I lead men for a living. My job involves planning and executing training as well as real world tactical operations. I also have the unpleasant task of doing enough administrative stuff to keep higher off my back. In any case what a lot of people theorize about I DO.
I don't think you can talk about leadership without talking about motivation. Namely the two types of motivation; intrinsic and extrinsic. Basically intrinsic motivation is when you want to do something for your own personal reasons like pride, sense of duty, honor, etc. Extrinsic motivation is when you are motivated by some kind of factor outside of your own self. Example- If you want to run a marathon to make yourself feel good the motivation is intrinsic. If you want to run a marathon to become closer to and hopefully get together with the cute runner girl from 2 doors down the motivation is extrinsic.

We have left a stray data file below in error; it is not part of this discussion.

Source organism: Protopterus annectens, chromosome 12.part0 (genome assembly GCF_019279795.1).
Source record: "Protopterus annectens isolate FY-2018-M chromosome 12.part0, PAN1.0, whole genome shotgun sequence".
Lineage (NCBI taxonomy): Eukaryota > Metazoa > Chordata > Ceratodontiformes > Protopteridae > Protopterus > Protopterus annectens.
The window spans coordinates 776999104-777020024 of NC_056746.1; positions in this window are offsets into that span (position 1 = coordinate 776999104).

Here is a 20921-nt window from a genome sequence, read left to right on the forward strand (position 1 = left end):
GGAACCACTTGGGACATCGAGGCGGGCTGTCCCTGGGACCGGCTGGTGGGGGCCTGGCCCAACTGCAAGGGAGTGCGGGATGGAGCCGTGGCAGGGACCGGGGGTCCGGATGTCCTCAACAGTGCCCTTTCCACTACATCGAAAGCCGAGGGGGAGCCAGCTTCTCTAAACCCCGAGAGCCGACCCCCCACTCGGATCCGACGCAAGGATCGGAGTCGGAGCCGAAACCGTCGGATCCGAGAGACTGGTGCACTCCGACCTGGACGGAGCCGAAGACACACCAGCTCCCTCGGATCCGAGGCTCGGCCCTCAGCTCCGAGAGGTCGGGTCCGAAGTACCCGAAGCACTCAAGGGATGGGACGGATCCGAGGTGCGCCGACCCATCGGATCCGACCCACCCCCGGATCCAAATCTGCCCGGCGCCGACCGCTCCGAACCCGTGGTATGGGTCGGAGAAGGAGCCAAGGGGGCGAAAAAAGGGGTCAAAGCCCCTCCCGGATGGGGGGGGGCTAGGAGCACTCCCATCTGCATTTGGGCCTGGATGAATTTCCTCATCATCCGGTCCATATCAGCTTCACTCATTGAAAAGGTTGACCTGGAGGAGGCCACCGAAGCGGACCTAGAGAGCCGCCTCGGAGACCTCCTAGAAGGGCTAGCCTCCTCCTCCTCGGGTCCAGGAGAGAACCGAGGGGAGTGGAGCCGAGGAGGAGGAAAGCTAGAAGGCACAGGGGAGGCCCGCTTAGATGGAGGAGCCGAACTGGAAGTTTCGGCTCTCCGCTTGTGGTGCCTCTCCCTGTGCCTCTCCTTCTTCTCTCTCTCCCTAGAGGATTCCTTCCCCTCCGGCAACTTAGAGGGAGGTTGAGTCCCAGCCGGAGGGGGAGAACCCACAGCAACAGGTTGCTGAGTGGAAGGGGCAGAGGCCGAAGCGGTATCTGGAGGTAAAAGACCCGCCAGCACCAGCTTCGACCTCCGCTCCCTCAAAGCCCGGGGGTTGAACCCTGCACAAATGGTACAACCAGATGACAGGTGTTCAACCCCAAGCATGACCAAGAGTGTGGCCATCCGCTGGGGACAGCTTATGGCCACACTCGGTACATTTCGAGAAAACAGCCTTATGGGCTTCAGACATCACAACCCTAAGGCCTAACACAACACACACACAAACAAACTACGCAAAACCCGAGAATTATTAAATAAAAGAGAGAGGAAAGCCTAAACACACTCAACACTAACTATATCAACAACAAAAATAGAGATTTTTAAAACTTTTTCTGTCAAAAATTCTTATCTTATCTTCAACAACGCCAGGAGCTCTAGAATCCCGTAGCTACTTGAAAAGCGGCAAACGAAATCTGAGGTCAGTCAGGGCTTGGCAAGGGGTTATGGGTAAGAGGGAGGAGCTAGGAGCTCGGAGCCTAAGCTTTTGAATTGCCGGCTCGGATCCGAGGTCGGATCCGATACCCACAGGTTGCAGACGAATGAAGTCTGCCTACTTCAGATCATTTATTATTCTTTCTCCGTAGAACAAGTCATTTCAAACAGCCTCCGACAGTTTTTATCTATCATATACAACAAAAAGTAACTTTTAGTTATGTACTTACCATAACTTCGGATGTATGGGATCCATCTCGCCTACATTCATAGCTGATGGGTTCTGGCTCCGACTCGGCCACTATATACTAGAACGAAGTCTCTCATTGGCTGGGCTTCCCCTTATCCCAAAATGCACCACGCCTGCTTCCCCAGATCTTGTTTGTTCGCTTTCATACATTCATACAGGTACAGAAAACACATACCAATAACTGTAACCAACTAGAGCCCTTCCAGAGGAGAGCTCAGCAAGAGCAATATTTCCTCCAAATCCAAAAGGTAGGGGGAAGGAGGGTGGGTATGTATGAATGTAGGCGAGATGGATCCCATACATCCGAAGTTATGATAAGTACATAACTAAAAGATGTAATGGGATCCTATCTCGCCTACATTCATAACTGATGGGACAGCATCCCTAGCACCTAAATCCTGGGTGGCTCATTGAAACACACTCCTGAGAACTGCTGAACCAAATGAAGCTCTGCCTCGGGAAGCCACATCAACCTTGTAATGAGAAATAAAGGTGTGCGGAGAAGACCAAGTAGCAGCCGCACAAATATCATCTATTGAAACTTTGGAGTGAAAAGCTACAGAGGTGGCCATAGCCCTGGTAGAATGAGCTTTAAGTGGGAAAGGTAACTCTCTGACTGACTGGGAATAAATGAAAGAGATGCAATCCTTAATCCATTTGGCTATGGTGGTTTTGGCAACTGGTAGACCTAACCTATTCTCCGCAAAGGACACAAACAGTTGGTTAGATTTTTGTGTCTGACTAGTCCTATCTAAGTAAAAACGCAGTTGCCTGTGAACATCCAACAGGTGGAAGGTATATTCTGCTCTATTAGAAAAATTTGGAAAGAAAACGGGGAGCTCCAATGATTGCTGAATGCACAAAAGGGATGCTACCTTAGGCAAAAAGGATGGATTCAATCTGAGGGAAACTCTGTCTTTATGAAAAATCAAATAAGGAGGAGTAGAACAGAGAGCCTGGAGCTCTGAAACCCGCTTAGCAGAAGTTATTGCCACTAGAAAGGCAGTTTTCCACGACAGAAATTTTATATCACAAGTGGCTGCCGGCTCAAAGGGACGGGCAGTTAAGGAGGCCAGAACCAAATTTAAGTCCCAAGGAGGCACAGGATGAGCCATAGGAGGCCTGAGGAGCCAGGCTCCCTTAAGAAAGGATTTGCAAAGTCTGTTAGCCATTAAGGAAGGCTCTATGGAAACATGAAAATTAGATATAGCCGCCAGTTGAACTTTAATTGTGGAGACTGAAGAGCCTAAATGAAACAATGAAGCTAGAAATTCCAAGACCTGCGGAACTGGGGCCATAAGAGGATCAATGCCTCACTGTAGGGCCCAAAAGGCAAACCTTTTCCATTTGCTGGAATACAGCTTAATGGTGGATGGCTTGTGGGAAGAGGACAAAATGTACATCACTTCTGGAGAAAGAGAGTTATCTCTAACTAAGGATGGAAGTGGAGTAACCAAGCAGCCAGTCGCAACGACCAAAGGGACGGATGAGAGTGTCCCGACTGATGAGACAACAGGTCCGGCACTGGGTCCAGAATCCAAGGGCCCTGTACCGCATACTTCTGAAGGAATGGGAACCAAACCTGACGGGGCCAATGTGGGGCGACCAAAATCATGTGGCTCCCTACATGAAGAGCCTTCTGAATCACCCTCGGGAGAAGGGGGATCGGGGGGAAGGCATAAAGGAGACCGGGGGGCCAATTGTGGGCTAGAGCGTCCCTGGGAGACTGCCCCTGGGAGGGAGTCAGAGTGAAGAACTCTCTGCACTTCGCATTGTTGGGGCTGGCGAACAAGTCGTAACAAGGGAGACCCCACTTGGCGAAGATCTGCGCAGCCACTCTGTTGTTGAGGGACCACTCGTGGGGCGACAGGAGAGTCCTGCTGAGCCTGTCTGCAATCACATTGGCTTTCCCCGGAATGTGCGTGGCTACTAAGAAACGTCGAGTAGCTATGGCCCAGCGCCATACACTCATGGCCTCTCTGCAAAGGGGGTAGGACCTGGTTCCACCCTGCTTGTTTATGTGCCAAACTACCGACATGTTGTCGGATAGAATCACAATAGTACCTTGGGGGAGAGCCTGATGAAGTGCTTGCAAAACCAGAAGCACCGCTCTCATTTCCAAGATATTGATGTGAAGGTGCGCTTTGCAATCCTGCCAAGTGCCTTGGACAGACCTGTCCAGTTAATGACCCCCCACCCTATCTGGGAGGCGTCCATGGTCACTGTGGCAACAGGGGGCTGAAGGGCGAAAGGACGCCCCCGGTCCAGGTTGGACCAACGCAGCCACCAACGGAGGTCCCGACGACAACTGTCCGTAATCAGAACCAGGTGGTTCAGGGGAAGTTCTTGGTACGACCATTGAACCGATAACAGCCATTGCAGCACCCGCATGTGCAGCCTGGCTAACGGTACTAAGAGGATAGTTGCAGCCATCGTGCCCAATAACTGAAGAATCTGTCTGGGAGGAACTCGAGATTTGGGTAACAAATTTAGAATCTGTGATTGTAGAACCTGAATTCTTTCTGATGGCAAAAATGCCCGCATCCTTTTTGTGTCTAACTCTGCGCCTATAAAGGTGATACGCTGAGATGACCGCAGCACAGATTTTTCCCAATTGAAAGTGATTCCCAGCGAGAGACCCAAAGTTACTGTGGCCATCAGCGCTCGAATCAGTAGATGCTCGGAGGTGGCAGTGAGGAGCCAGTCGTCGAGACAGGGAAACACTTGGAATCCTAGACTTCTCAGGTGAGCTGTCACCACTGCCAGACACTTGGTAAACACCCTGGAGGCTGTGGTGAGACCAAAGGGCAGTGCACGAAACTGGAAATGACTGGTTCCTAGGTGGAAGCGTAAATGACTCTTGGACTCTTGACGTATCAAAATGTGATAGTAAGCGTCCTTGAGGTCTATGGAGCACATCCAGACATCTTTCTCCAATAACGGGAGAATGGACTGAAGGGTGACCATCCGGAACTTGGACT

Intrinsic motivation is far far stronger and more importantly longer lasting than extrinsic motivation. If halfway through your train up for said marathon cute runner girl says it isn't ever going to happen that extrinsic motivation is gone; so unless you find yourself really enjoying the running that goal is dead and it is couch time. However if you really wanted to run that marathon for you and cute runner girl was just worth asking out as target of opportunity (yeah maybe it is sexist to say that but single women do the same stuff albeit for different criteria) then you will keep running just not with her.